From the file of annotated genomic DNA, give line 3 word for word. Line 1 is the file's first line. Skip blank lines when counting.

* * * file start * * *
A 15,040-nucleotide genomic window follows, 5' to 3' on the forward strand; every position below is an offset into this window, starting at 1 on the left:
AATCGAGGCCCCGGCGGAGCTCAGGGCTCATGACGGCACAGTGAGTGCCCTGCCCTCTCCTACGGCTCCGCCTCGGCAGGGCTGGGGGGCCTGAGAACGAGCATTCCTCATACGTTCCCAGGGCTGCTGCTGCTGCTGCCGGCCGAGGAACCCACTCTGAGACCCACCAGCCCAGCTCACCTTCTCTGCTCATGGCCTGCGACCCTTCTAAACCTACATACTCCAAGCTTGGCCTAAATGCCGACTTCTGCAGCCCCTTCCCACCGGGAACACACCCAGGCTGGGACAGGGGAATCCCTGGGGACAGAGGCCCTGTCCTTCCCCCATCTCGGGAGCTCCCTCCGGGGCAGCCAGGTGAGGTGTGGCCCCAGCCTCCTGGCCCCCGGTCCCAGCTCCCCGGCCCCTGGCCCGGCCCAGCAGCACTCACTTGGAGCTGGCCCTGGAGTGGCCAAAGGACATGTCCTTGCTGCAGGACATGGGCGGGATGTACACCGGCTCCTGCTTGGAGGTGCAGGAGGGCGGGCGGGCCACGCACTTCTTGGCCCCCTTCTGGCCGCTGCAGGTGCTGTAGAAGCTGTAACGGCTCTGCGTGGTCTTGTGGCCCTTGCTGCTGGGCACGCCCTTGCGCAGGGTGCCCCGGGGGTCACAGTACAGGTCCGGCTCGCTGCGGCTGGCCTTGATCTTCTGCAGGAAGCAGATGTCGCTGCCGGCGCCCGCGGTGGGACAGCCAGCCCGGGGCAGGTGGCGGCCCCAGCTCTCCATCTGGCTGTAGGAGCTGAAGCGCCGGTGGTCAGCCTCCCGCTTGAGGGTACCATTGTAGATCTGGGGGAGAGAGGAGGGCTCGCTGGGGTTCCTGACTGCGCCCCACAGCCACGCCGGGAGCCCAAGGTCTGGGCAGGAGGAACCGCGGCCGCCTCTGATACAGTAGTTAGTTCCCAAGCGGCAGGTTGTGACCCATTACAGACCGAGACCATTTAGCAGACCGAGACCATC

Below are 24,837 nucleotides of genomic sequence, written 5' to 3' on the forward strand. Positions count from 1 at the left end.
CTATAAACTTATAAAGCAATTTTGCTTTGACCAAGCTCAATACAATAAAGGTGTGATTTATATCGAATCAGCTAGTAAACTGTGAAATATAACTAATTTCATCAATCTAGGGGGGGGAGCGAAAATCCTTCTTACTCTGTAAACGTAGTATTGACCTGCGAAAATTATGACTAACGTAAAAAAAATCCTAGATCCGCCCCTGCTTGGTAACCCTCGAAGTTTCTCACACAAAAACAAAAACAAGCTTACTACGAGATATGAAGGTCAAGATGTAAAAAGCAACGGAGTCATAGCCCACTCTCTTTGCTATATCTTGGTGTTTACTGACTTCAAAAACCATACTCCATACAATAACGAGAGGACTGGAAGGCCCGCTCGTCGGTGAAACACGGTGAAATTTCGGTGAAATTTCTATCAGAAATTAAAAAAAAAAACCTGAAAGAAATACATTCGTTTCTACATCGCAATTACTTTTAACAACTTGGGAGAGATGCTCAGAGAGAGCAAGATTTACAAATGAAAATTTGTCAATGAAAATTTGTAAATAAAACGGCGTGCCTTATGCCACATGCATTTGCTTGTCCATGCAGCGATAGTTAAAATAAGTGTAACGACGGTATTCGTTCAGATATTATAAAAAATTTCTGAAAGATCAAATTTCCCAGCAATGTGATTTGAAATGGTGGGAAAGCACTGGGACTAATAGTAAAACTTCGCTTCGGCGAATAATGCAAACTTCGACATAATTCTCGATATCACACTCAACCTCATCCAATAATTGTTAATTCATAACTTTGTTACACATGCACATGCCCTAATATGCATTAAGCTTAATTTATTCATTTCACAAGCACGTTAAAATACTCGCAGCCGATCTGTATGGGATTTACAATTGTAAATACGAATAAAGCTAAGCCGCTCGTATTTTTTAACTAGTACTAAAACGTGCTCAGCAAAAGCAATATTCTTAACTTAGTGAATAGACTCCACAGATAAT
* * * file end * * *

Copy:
Below are 24,837 nucleotides of genomic sequence, written 5' to 3' on the forward strand. Positions count from 1 at the left end.